Ride The Lightning (Deluxe Edition) mp3 Album by Metallica

Ride The Lightning (Deluxe Edition)by Metallica

  • 64 Tracks
  • 320 kbps
  • 5:57:24


Disk #1

1.Fight Fire With Fire4:45
2.Ride The Lightning6:37
3.For Whom The Bell Tolls5:10
4.Fade To Black6:57
5.Trapped Under Ice4:04
7.Creeping Death6:36
8.The Call Of Ktulu8:53

Disk #2

1.The Ecstasy Of Gold (Live)1:36
2.Fight Fire With Fire (Live)4:39
3.Ride The Lightning (Live)7:08
4.Phantom Lord (Live)5:05
5.(Anesthesia) - Pulling Teeth (Live)3:35
6.For Whom The Bell Tolls (Live)4:29
7.No Remorse (Live)6:24
8.Fade To Black (Live)7:15
9.Seek & Destroy (Live)7:06
10.Creeping Death (Live)5:55
11.Am I Evil? (Live)3:39
12.Motorbreath (Live)3:19

Disk #3

1.Creeping Death6:36
2.Am I Evil?7:50

Disk #4

1.Ride The Lightning (Studio Demo)6:48
2.When Hell Freezes Over ("The Call Of Ktulu") (Studio Demo)8:42
3.Creeping Death (Studio Demo)7:11
4.Fight Fire With Fire (Studio Demo)5:01
5.Ride The Lightning (Garage Demo)7:34
6.When Hell Freezes Over ("The Call Of Ktulu") (Garage Demo)9:22
7.Fight Fire With Fire (Garage Demo)5:28
8.Ride The Lightning (Boom Box Demo)7:44
9.Blitzkrieg (Rhythm Track Rough Mix)3:38
10.Am I Evil? (Rhythm Track Rough Mix)8:06

Disk #5

1.Fight Fire With Fire (Live)3:45
2.Ride The Lightning (Live)6:48
3.Phantom Lord (Live)4:45
4.The Four Horsemen (Live)6:01
5.(Anesthesia) - Pulling Teeth (Live)1:40
6.For Whom The Bell Tolls (Live)4:16
7.No Remorse (Live)6:15
8.Fade To Black (Live)6:43
9.Creeping Death (Live)5:33
10.Guitar Solo (Live)2:48
11.Am I Evil? (Live)3:34
12.Motorbreath (Live)3:03

Disk #6

1.Phantom Lord (Live)4:13
2.The Four Horsemen (Live)6:29
3.(Anesthesia) - Pulling Teeth (Live)4:16
4.For Whom The Bell Tolls (Live)4:32
5.No Remorse (Live)6:07
6.The Call Of Ktulu (Live)7:47
7.Seek & Destroy (Live)7:03
8.Whiplash (Live)4:35
9.Creeping Death (Live)5:14
10.Guitar Solo (Live)1:23
11.Metal Militia (Live)9:01

Disk #7

1.Creeping Death (Live)5:52
2.Ride The Lightning (Live)7:07
3.For Whom The Bell Tolls (Live)4:43
4.The Four Horsemen (Live)5:57
5.Fade To Black (Live)7:08
6.Seek & Destroy (Live)6:59
7.Whiplash (Live)4:30
8.Motorbreath (Live)4:04
Jean Chushkata
One can hardly believe that this staple in heavy-metal history, this behemoth of heaviness, complex, dark, moody, intelligent, is only Metallica’s second album. It is by far my favourite.

The last album with legendary bassist Cliff Burton, it is a testimony to what Metallica could do when all the planets aligned and the electricity flowed through their veins. The album is a masterpiece and this, deluxe edition offered by mp3caprice is astonishing. It has more gems than Ali Baba’s cave and that’s saying something.

I am very certain that Ride the Lightning requires no introduction but, maybe as a reminder, let me describe what you are likely to encounter when you open the lid. Taking on no less that the subject of life and death, of crime and punishment, the album was released in the distant 1984 of the last century, by four 20-year-olds. I don’t know about you, but at twenty, I was still trying to learn basic guitar chords, let alone compose symphonic-level pieces like Creeping Death and Fade to Black. In interviews, lead guitarist Kirk Hammett states that he wrote the main riff to Creeping Death at 17! The biblical motifs, however, are all James’ and are done tastefully, thoughtfully and with conviction. His vocals are insane on this album and I am glad that Metallica didn’t recruit Armored Saint’s John Bush as intended. Nothing against the man, and I do like his work with Anthrax, but he cannot touch Hetfield’s delivery here. Not convinced? Put on Fade to Black, let the waves of sonic pleasure caress your ears during the introduction and just listen to the opening lines:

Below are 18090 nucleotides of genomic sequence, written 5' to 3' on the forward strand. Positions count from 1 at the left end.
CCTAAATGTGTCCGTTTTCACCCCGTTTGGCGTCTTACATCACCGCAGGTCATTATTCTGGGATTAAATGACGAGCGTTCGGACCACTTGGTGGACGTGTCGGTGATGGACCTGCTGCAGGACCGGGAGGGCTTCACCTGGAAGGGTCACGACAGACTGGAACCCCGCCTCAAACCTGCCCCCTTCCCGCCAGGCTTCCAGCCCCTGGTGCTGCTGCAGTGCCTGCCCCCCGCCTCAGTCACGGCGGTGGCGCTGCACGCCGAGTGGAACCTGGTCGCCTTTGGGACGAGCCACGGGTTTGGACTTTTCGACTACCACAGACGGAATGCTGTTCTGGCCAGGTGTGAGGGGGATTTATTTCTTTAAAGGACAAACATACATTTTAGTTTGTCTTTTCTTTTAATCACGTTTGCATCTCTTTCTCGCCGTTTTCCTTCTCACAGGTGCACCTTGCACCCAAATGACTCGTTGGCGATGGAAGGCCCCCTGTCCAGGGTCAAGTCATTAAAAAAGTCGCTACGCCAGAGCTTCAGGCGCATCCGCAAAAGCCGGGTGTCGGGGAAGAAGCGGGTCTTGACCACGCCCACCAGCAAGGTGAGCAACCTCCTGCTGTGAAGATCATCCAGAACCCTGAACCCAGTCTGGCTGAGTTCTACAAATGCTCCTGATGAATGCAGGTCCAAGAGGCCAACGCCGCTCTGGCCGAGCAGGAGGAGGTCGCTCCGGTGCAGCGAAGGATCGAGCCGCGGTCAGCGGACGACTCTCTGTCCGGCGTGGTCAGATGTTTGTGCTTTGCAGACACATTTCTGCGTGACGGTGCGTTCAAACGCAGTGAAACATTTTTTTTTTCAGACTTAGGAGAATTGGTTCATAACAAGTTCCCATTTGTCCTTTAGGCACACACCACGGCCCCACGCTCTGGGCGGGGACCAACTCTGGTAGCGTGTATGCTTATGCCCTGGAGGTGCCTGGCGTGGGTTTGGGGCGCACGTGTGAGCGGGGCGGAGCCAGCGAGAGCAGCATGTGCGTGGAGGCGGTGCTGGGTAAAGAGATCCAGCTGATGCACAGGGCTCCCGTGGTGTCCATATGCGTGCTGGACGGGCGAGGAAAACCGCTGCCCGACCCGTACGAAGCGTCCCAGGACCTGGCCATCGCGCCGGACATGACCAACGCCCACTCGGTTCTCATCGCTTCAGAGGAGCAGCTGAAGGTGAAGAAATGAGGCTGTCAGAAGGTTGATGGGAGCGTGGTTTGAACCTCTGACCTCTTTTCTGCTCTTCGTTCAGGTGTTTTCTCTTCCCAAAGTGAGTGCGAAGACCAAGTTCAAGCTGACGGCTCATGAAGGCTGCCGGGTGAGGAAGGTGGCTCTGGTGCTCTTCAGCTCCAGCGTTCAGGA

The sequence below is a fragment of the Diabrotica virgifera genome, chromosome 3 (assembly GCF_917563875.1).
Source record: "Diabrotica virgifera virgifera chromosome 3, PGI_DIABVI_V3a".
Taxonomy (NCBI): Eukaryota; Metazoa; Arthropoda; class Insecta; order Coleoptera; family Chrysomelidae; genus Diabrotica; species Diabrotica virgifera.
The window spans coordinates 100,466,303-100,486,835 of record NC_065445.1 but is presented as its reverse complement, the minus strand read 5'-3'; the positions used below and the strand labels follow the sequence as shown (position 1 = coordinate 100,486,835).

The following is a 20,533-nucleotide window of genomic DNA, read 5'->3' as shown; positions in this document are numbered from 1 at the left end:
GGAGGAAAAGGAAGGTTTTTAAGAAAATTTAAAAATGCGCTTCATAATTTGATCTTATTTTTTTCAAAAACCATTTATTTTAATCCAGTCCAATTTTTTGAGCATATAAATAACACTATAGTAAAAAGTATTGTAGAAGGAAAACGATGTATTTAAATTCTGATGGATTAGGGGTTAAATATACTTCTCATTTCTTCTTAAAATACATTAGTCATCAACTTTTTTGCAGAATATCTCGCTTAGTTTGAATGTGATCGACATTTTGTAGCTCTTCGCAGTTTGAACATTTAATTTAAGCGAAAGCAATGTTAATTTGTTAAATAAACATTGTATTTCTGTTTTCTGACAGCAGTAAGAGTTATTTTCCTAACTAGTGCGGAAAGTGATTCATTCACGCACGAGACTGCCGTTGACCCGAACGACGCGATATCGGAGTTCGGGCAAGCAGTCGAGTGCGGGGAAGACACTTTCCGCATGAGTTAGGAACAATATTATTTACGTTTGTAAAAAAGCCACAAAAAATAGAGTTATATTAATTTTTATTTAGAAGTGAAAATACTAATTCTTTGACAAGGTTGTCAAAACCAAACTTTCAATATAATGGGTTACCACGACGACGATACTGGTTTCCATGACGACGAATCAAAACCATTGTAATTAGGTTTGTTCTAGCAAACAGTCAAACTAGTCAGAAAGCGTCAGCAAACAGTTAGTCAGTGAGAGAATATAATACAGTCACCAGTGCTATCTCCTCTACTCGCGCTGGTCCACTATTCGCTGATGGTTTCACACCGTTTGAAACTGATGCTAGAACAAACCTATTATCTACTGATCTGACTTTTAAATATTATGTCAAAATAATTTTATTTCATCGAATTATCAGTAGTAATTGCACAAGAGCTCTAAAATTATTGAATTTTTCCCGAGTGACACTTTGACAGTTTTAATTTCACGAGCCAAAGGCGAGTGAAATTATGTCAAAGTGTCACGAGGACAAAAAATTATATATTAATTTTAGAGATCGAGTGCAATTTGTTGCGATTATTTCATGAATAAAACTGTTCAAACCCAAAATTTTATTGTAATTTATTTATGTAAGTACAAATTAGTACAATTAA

“Life, it seems, will fade away
Drifting further every day
Getting lost within myself
Nothing matters, no one else…”

The poetry, the poignant sentiment and Hetfield’s immaculate guitar playing, so precise that you cannot even hear the string scrapes as he moves across the chord fingerings. Light and shade, slow and fast, this song has it all – and that is before we get to Hammett’s insane solo. My only bone to pick here is Lars’ double-bass drumming. You have to really listen – with earphones on – to hear his rapid fire rumble underneath Hammett’s solo! A small matter, and by then you are busy shredding away on that air guitar, so who cares!

This is not where the album ends, though. Ernest Hemingway, anyone? For Whom the Bell Tolls shows the band’s heightened awareness of dynamics and ability to use gaps in order to make their music heavy. Lead-balloon heavy (sorry, Led Zep!) The bass lead performed by Burton is clever and tasty - as a composer and player his place in Metallica was never really filled! The album is about big riffs and you have an abundance of them, in all shapes and keys. Harmonised leads? Yes, we have them in stock. Fight Fire with Fire is the riff that any metal band probably wishes it had written. It is tight, charged and feels like a full frontal assault by an armoured vehicle. Yet again, it is the dynamics and sonic tapestries that make this album so special. There is a depth to the writing, which often makes you forget that this is a young band about to take on the world. Listen to the icy coolness of the Call of Ktulu, inspired by the horror stories of metal’s favourite writer – HP Lovecraft (same one whose name is on Maiden’s Live After Death album).

This in itself is enough to convince me to buy the album but the tonnes of bonus tracks make it obligatory to do so - again.